The prison-made object in the French Revolution
2016-12-05T05:32:16Z (GMT) by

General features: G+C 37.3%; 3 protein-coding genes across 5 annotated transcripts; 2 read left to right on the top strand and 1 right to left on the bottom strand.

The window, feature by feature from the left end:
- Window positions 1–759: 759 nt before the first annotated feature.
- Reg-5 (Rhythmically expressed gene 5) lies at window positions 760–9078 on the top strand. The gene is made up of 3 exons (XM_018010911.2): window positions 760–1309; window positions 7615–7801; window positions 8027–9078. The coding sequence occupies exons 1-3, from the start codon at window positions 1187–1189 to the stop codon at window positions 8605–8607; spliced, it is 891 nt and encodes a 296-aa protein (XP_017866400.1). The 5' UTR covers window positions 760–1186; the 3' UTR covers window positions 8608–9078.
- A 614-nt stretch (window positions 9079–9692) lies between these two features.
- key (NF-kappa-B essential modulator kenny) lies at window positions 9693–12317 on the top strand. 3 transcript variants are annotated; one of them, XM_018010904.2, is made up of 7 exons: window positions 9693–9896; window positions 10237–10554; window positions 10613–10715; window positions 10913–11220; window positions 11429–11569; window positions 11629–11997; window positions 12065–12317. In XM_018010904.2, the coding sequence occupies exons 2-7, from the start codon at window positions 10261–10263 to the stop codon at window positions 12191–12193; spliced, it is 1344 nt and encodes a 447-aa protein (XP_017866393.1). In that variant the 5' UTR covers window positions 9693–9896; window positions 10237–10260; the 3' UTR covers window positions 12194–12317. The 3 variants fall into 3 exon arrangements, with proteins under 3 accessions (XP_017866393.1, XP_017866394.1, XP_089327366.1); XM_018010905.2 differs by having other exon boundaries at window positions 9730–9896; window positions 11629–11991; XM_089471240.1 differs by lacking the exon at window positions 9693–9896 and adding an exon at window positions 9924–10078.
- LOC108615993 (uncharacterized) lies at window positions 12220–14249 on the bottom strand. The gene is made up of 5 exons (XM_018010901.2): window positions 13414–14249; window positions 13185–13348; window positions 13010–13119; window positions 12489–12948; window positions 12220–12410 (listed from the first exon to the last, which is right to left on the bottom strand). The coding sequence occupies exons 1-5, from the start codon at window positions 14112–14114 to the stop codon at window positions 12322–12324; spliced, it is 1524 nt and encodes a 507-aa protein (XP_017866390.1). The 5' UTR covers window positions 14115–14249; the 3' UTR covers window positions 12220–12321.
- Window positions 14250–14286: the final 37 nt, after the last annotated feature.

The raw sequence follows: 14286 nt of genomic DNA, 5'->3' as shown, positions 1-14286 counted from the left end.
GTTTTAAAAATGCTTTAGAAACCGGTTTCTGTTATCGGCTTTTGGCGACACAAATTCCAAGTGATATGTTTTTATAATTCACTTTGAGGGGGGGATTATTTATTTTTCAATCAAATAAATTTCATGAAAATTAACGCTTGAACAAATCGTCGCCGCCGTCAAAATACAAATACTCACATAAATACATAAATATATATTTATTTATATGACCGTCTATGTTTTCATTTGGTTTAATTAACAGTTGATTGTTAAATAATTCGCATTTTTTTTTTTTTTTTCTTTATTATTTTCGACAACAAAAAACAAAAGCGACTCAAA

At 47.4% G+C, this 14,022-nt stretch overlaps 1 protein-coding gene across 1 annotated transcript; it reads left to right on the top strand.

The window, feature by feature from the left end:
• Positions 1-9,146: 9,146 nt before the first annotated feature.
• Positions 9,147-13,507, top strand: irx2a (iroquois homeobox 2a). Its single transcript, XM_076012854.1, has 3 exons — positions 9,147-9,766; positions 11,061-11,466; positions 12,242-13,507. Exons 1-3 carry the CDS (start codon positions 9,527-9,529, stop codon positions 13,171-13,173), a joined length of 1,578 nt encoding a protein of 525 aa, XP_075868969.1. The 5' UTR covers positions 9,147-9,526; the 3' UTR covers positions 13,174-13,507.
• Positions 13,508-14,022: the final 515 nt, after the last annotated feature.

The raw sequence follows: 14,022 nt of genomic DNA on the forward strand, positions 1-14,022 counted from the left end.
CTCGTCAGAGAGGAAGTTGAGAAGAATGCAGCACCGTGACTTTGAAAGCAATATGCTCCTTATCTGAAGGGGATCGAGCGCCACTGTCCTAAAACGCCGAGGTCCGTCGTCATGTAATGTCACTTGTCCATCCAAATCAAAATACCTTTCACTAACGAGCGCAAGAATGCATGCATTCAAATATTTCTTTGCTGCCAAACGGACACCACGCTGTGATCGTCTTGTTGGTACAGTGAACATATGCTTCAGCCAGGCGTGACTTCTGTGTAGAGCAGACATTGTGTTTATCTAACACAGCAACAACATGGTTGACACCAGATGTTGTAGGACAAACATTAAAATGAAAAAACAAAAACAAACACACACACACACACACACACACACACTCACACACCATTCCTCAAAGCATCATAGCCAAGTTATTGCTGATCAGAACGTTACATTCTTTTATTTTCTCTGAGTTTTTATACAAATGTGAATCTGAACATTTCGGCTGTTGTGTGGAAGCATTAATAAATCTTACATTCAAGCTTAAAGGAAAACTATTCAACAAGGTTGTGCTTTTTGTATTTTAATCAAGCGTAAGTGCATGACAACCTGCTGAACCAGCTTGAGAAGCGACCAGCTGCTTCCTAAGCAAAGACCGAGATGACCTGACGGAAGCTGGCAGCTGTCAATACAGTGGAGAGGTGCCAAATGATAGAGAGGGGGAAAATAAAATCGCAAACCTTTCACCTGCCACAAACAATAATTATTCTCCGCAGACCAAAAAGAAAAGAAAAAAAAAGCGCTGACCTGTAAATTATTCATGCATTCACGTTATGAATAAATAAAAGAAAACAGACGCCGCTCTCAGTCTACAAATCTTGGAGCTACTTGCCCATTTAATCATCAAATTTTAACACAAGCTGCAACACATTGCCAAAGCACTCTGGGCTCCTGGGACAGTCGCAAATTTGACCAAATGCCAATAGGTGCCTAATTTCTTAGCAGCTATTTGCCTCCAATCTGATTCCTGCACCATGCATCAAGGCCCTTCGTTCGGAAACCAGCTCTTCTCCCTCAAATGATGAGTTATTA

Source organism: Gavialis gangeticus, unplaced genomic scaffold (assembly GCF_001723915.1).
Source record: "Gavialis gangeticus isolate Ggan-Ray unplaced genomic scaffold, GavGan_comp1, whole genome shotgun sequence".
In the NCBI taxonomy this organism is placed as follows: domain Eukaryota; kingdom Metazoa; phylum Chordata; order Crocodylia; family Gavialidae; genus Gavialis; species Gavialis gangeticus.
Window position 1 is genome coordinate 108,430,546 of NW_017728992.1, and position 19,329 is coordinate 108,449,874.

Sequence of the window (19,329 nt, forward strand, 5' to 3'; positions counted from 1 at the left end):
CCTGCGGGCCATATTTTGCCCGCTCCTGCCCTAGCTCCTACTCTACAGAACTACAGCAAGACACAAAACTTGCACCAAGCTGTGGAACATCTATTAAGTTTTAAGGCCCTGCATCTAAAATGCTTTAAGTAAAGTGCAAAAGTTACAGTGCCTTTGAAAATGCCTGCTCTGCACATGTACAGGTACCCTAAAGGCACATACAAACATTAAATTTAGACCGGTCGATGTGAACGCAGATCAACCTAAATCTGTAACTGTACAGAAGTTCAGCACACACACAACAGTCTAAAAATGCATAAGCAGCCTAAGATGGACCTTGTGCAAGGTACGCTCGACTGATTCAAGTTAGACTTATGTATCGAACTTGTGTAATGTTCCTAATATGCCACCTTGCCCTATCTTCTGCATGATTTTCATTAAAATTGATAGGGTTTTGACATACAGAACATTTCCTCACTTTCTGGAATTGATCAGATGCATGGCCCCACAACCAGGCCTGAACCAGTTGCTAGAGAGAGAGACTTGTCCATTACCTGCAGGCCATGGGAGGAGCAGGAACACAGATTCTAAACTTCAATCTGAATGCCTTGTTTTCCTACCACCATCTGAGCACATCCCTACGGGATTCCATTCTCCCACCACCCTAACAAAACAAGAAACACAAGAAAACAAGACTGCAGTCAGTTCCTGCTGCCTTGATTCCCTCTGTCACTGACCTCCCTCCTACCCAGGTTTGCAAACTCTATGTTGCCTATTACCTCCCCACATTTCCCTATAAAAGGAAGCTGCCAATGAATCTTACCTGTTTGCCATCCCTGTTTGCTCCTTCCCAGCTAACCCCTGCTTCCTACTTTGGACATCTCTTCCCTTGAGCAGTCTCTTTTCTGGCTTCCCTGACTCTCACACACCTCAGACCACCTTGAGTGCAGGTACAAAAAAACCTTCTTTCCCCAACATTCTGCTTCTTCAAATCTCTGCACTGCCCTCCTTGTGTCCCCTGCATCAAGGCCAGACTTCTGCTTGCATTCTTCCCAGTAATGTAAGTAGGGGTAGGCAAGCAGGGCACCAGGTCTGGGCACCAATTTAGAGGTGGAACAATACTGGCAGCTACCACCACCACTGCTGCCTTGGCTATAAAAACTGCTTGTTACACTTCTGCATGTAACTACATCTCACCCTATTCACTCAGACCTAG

This is the first comprehensive study to be undertaken on art made in the political prisons of the French Revolution between 1793 and 1795. Using a flexible definition of ‘the artist’ to encompass the wide spectrum of artistic producers in the eighteenth century, this research demonstrates that the imprisonment of artists took place on a much greater scale than has ever been realised. Hundreds of works of art were produced in political prisons and a significant proportion of these were sold and exchanged. Many have survived, but until now no framework has existed for their interpretation. This thesis examines a cross-sample of prison-made imagery, reconstructing the context of individual paintings, drawings and sculptures to propose possible meanings and functions of a unique oeuvre that has long been enigmatic to scholars. It demonstrates how and why works of art were made in prison and examines the circumstances of their exchange. Importantly, it offers detailed evidence to show how new functions for art evolved in response to changing political circumstances, as they affected both prisons and the people inside them. The new political prison system created in France during 1793, in the midst of a national crisis, is a poorly-understood phenomenon today, but it was also poorly understood by the people who entered and experienced it. Images offered one means of describing the nature and meaning of these new institutions for the people who were confined in them. This study harnesses an important and under-utilised body of prison-made images to shed light on the political prison as an institutional setting for the production and consumption of works of art. Broadly chronological in structure, this investigation into the art of the French revolutionary prison consists of a series of closely contextualised readings of individual works of art, aimed at recovering the original meaning that these images had for incarcerated communities at specific junctures in the Terror and the Thermidorian Reaction. Underpinning this analysis are two discrete empirical studies contained in volume II, a ‘political dictionary of artists in the French Revolution’ (Appendix X) and an ‘annotated catalogue of prison-made works of art’ (Appendix XI). These documents bring together, in a usable format, the totality of archival evidence and prison-made works of art discovered in the course of the present survey. They are accompanied by a set of analytical tables, designed to yield accurate data for some of the central questions that this study has posed, and to provide a foundation for further research on this critical facet of French revolutionary art.